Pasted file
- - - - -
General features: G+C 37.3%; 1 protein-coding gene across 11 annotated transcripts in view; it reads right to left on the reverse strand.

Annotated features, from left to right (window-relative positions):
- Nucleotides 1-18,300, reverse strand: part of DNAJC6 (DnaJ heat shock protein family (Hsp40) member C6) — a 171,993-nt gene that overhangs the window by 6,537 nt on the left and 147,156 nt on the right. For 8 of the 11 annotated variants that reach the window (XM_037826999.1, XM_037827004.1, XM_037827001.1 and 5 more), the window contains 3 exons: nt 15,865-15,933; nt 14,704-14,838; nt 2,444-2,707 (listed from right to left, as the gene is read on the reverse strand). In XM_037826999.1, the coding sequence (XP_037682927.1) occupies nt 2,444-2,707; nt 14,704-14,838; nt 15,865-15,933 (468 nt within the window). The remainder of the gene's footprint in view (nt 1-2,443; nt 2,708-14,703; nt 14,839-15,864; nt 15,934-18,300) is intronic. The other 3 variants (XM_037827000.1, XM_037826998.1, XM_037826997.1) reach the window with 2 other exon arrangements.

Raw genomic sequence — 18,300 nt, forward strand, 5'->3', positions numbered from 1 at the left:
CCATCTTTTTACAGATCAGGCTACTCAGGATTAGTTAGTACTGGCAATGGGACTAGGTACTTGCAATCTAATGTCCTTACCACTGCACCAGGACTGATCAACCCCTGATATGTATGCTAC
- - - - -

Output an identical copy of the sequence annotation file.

General features: G+C 37.3%; 1 protein-coding gene across 11 annotated transcripts in view; it reads right to left on the reverse strand.

Annotated features, from left to right (window-relative positions):
- Nucleotides 1-18,300, reverse strand: part of DNAJC6 (DnaJ heat shock protein family (Hsp40) member C6) — a 171,993-nt gene that overhangs the window by 6,537 nt on the left and 147,156 nt on the right. For 8 of the 11 annotated variants that reach the window (XM_037826999.1, XM_037827004.1, XM_037827001.1 and 5 more), the window contains 3 exons: nt 15,865-15,933; nt 14,704-14,838; nt 2,444-2,707 (listed from right to left, as the gene is read on the reverse strand). In XM_037826999.1, the coding sequence (XP_037682927.1) occupies nt 2,444-2,707; nt 14,704-14,838; nt 15,865-15,933 (468 nt within the window). The remainder of the gene's footprint in view (nt 1-2,443; nt 2,708-14,703; nt 14,839-15,864; nt 15,934-18,300) is intronic. The other 3 variants (XM_037827000.1, XM_037826998.1, XM_037826997.1) reach the window with 2 other exon arrangements.

Raw genomic sequence — 18,300 nt, forward strand, 5'->3', positions numbered from 1 at the left:
CCATCTTTTTACAGATCAGGCTACTCAGGATTAGTTAGTACTGGCAATGGGACTAGGTACTTGCAATCTAATGTCCTTACCACTGCACCAGGACTGATCAACCCCTGATATGTATGCTAC